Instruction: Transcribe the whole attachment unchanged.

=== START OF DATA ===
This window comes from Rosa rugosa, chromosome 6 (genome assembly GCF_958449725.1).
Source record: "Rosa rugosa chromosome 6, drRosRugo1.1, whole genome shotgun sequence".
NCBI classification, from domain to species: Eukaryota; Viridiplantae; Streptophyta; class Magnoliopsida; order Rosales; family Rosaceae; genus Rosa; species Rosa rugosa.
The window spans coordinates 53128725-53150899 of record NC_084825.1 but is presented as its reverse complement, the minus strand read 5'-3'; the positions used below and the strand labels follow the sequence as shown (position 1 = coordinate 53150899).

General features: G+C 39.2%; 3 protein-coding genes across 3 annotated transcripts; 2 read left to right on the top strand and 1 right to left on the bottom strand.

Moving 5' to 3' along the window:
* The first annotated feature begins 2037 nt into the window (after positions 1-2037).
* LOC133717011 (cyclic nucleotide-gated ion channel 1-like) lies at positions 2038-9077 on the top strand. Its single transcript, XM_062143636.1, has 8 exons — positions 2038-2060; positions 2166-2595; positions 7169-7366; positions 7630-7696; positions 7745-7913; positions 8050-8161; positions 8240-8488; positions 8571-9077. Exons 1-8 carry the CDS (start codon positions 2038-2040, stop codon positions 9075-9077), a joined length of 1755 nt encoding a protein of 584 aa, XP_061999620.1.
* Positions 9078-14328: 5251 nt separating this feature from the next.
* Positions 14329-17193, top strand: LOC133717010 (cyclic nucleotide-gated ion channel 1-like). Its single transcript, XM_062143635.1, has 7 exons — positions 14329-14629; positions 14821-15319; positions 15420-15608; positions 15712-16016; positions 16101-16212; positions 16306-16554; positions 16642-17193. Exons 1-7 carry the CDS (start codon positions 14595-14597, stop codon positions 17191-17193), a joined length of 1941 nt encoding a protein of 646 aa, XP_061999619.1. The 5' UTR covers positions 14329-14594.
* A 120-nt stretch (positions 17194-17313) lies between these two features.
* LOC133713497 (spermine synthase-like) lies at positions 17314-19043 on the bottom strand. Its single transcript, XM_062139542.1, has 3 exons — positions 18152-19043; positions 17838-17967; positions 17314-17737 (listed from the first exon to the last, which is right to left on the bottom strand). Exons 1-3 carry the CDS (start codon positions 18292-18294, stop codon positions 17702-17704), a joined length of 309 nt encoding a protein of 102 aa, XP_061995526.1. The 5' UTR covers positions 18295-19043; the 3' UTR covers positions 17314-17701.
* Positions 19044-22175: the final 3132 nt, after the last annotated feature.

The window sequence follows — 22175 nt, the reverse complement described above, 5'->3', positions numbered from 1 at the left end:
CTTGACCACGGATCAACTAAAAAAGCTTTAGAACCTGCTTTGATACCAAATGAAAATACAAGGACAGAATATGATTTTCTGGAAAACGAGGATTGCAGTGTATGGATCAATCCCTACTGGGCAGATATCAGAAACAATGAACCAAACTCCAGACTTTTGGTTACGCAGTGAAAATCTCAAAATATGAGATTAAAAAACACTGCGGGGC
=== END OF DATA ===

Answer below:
This window comes from Rosa rugosa, chromosome 6 (genome assembly GCF_958449725.1).
Source record: "Rosa rugosa chromosome 6, drRosRugo1.1, whole genome shotgun sequence".
NCBI classification, from domain to species: Eukaryota; Viridiplantae; Streptophyta; class Magnoliopsida; order Rosales; family Rosaceae; genus Rosa; species Rosa rugosa.
The window spans coordinates 53128725-53150899 of record NC_084825.1 but is presented as its reverse complement, the minus strand read 5'-3'; the positions used below and the strand labels follow the sequence as shown (position 1 = coordinate 53150899).

General features: G+C 39.2%; 3 protein-coding genes across 3 annotated transcripts; 2 read left to right on the top strand and 1 right to left on the bottom strand.

Moving 5' to 3' along the window:
* The first annotated feature begins 2037 nt into the window (after positions 1-2037).
* LOC133717011 (cyclic nucleotide-gated ion channel 1-like) lies at positions 2038-9077 on the top strand. Its single transcript, XM_062143636.1, has 8 exons — positions 2038-2060; positions 2166-2595; positions 7169-7366; positions 7630-7696; positions 7745-7913; positions 8050-8161; positions 8240-8488; positions 8571-9077. Exons 1-8 carry the CDS (start codon positions 2038-2040, stop codon positions 9075-9077), a joined length of 1755 nt encoding a protein of 584 aa, XP_061999620.1.
* Positions 9078-14328: 5251 nt separating this feature from the next.
* Positions 14329-17193, top strand: LOC133717010 (cyclic nucleotide-gated ion channel 1-like). Its single transcript, XM_062143635.1, has 7 exons — positions 14329-14629; positions 14821-15319; positions 15420-15608; positions 15712-16016; positions 16101-16212; positions 16306-16554; positions 16642-17193. Exons 1-7 carry the CDS (start codon positions 14595-14597, stop codon positions 17191-17193), a joined length of 1941 nt encoding a protein of 646 aa, XP_061999619.1. The 5' UTR covers positions 14329-14594.
* A 120-nt stretch (positions 17194-17313) lies between these two features.
* LOC133713497 (spermine synthase-like) lies at positions 17314-19043 on the bottom strand. Its single transcript, XM_062139542.1, has 3 exons — positions 18152-19043; positions 17838-17967; positions 17314-17737 (listed from the first exon to the last, which is right to left on the bottom strand). Exons 1-3 carry the CDS (start codon positions 18292-18294, stop codon positions 17702-17704), a joined length of 309 nt encoding a protein of 102 aa, XP_061995526.1. The 5' UTR covers positions 18295-19043; the 3' UTR covers positions 17314-17701.
* Positions 19044-22175: the final 3132 nt, after the last annotated feature.

The window sequence follows — 22175 nt, the reverse complement described above, 5'->3', positions numbered from 1 at the left end:
CTTGACCACGGATCAACTAAAAAAGCTTTAGAACCTGCTTTGATACCAAATGAAAATACAAGGACAGAATATGATTTTCTGGAAAACGAGGATTGCAGTGTATGGATCAATCCCTACTGGGCAGATATCAGAAACAATGAACCAAACTCCAGACTTTTGGTTACGCAGTGAAAATCTCAAAATATGAGATTAAAAAACACTGCGGGGC